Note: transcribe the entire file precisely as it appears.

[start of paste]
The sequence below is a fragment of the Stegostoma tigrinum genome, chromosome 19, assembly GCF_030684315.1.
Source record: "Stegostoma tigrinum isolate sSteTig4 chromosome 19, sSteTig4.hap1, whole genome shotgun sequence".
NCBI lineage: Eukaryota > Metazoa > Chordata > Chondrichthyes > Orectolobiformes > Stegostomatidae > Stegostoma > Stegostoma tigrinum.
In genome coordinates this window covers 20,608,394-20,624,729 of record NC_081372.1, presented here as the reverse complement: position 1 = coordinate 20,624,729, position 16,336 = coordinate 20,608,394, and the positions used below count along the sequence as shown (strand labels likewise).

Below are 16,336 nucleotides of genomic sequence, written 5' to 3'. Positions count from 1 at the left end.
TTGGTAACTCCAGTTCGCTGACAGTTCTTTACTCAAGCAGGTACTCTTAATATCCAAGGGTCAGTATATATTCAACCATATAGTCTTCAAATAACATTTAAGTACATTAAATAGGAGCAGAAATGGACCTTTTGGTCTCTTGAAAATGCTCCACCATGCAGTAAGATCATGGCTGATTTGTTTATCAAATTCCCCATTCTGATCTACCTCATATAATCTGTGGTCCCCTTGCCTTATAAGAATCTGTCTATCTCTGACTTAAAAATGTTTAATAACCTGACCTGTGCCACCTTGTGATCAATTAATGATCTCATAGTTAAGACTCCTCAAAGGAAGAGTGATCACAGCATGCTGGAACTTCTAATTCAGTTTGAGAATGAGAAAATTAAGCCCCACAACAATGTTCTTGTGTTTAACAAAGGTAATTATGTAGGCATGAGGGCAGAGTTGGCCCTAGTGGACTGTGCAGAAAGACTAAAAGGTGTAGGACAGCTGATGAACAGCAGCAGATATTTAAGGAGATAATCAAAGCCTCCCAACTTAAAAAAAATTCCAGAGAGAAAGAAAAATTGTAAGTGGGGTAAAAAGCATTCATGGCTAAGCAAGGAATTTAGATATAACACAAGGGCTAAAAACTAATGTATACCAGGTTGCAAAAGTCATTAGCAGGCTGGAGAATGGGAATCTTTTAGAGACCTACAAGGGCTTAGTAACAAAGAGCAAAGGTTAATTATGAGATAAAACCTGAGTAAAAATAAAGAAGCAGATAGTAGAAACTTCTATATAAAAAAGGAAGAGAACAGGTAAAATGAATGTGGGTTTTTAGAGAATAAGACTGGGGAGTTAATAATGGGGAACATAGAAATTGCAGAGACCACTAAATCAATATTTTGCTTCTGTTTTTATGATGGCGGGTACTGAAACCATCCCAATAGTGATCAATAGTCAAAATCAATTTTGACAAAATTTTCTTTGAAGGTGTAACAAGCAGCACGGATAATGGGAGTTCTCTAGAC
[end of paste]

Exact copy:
The sequence below is a fragment of the Stegostoma tigrinum genome, chromosome 19, assembly GCF_030684315.1.
Source record: "Stegostoma tigrinum isolate sSteTig4 chromosome 19, sSteTig4.hap1, whole genome shotgun sequence".
NCBI lineage: Eukaryota > Metazoa > Chordata > Chondrichthyes > Orectolobiformes > Stegostomatidae > Stegostoma > Stegostoma tigrinum.
In genome coordinates this window covers 20,608,394-20,624,729 of record NC_081372.1, presented here as the reverse complement: position 1 = coordinate 20,624,729, position 16,336 = coordinate 20,608,394, and the positions used below count along the sequence as shown (strand labels likewise).

Below are 16,336 nucleotides of genomic sequence, written 5' to 3'. Positions count from 1 at the left end.
TTGGTAACTCCAGTTCGCTGACAGTTCTTTACTCAAGCAGGTACTCTTAATATCCAAGGGTCAGTATATATTCAACCATATAGTCTTCAAATAACATTTAAGTACATTAAATAGGAGCAGAAATGGACCTTTTGGTCTCTTGAAAATGCTCCACCATGCAGTAAGATCATGGCTGATTTGTTTATCAAATTCCCCATTCTGATCTACCTCATATAATCTGTGGTCCCCTTGCCTTATAAGAATCTGTCTATCTCTGACTTAAAAATGTTTAATAACCTGACCTGTGCCACCTTGTGATCAATTAATGATCTCATAGTTAAGACTCCTCAAAGGAAGAGTGATCACAGCATGCTGGAACTTCTAATTCAGTTTGAGAATGAGAAAATTAAGCCCCACAACAATGTTCTTGTGTTTAACAAAGGTAATTATGTAGGCATGAGGGCAGAGTTGGCCCTAGTGGACTGTGCAGAAAGACTAAAAGGTGTAGGACAGCTGATGAACAGCAGCAGATATTTAAGGAGATAATCAAAGCCTCCCAACTTAAAAAAAATTCCAGAGAGAAAGAAAAATTGTAAGTGGGGTAAAAAGCATTCATGGCTAAGCAAGGAATTTAGATATAACACAAGGGCTAAAAACTAATGTATACCAGGTTGCAAAAGTCATTAGCAGGCTGGAGAATGGGAATCTTTTAGAGACCTACAAGGGCTTAGTAACAAAGAGCAAAGGTTAATTATGAGATAAAACCTGAGTAAAAATAAAGAAGCAGATAGTAGAAACTTCTATATAAAAAAGGAAGAGAACAGGTAAAATGAATGTGGGTTTTTAGAGAATAAGACTGGGGAGTTAATAATGGGGAACATAGAAATTGCAGAGACCACTAAATCAATATTTTGCTTCTGTTTTTATGATGGCGGGTACTGAAACCATCCCAATAGTGATCAATAGTCAAAATCAATTTTGACAAAATTTTCTTTGAAGGTGTAACAAGCAGCACGGATAATGGGAGTTCTCTAGAC